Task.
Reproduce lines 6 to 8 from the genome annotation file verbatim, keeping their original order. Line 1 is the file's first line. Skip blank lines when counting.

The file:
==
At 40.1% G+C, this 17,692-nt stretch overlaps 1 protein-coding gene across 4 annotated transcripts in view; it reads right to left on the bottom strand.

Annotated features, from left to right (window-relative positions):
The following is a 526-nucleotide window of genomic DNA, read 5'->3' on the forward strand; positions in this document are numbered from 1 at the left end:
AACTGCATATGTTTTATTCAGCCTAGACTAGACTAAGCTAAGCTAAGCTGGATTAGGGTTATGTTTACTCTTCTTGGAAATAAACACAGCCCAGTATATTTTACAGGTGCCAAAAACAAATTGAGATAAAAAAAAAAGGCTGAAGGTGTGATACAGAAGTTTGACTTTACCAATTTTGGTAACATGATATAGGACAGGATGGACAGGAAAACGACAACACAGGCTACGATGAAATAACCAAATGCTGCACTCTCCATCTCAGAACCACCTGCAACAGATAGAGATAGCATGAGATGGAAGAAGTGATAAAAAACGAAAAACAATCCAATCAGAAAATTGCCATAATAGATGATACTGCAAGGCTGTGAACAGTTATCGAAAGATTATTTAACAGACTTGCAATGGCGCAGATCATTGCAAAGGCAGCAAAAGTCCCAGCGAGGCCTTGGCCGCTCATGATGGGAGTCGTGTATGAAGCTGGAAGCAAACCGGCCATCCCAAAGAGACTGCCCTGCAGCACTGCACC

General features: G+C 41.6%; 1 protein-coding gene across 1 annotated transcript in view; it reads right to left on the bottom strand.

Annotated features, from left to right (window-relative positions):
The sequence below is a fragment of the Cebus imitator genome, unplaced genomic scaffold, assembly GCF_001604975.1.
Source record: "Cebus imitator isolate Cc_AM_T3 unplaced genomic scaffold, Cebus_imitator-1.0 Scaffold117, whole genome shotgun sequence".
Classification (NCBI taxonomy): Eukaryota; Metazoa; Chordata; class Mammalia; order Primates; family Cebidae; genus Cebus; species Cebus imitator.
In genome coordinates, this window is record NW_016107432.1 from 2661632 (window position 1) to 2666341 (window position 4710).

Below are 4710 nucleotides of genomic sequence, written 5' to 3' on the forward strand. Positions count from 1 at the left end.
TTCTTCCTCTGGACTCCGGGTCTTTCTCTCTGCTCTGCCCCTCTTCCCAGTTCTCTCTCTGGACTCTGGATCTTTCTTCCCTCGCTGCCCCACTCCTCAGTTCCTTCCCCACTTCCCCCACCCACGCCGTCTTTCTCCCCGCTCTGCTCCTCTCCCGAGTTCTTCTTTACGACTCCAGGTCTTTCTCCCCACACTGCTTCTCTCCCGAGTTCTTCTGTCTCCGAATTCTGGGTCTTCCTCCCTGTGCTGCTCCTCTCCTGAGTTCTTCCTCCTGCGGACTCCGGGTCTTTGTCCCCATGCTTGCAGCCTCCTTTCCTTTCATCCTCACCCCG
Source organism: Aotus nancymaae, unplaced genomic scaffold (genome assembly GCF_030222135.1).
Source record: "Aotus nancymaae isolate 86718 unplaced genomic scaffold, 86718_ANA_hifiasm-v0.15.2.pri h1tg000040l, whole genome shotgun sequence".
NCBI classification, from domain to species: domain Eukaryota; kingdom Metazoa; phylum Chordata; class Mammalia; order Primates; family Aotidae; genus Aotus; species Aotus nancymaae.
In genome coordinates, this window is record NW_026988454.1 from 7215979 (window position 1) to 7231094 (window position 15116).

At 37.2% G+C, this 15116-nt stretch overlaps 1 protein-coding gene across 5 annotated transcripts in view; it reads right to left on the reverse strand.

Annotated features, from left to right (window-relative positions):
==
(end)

Annotated features, from left to right (window-relative positions):
The sequence below is a fragment of the Cebus imitator genome, unplaced genomic scaffold, assembly GCF_001604975.1.
Source record: "Cebus imitator isolate Cc_AM_T3 unplaced genomic scaffold, Cebus_imitator-1.0 Scaffold117, whole genome shotgun sequence".